The Director said the Punjab Government was committed to providing basic infrastructure for the industrial development in the state. He claimed that the condition of roads, electricity availability, telecommunication and other related facilities were much better in Punjab than anywhere else.

Speaking on the occasion, the regional Chairman of the Confederation of Indian Industries, Mr Sunil Kan Munjal, lauded the role of former Chief Minister Pratap Singh Kairon in laying a strong infrastructure for industrial development in the state. However, he remarked that in the changed scenario, the role of the state also needed to be redefined. He suggested that the state should make such laws which would facilitate the maximum investment and the minimum hassles.

The Commissioner, Ludhiana Municipal Corporation, Dr S.S. Sandhu, said that the corporation would do its level best for providing good working conditions by improving civic amenities in the industrial areas.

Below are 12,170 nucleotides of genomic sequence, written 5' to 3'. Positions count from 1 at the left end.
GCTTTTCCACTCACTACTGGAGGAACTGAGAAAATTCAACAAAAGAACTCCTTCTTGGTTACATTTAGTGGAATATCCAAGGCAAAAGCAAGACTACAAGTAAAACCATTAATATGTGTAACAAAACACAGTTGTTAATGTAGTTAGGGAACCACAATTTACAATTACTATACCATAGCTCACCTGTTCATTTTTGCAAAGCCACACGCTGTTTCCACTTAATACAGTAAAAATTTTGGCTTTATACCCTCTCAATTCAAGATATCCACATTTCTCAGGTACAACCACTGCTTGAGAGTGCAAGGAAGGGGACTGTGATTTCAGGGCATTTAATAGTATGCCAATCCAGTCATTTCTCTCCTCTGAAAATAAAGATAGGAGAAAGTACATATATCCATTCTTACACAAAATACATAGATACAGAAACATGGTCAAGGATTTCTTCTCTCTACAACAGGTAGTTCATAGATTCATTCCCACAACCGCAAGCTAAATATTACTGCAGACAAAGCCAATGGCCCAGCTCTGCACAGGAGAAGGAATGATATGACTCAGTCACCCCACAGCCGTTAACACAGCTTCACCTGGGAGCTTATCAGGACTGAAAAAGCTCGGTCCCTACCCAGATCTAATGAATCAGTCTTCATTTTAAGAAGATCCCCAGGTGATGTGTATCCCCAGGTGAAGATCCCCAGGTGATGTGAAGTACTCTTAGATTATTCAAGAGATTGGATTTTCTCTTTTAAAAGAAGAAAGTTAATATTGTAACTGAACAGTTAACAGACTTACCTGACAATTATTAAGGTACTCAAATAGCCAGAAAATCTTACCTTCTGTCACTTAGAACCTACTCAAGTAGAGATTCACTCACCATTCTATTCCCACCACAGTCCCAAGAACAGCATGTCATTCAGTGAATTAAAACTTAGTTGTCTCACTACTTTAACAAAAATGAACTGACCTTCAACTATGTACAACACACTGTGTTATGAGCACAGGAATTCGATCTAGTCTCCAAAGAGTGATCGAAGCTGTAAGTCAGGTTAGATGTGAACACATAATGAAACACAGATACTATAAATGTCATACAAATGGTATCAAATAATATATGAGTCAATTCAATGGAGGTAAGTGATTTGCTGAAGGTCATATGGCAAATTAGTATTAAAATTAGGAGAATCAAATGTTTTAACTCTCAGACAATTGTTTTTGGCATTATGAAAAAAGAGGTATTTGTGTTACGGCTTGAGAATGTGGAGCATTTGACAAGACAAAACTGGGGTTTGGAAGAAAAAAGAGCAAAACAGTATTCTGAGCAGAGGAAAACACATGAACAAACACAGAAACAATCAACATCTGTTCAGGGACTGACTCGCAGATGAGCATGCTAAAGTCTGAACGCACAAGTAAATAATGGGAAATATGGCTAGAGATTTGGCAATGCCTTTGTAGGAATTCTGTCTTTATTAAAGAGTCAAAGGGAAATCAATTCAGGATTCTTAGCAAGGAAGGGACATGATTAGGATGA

Prominent among those present on the occasion included the Chairman of the Ludhiana Improvement Trust, Mr M.S. Vyas, the President of the LMA, Mr Sanjay Rai, and the General Secretary, Mr Mahesh Munjal.


Scientist with a flair for poetry
Tribune News Service

LUDHIANA, Dec 2 — Ek mein hoon, meri tanhayi hai, hum donoo ne milke mehfil sajayi hai. This couplet may reflect the mental solitude and loneliness of a man, yet he remains involved with so many pursuits in life. And the pursuits are as varied and diverse as to fly on the wings of poesy in utter imagination and to indulge in the practical world of science and environment at the same time.

Prof S.S. Sirohi, this versatile man, retired a few years ago as an Associate Professor of Botany from the Punjab Agricultural University, here. However, he continues to remain actively associated with his subject. Besides, he also dabbles in poetry and has several compositions in Urdu and English.

His books on science include Environment Education, chicory in India and one about Parthenium (Congress grass). He still continues to teach the students on these subjects as he is considered to be an authority on chicory which used in coffee.

His literary compositions include two poetry collections, Blooming Bells and Tender Traditions and Sojourn. While the first two are nursery rhymes and have been recommended in several schools, Sojourn is a collection of his English poetry.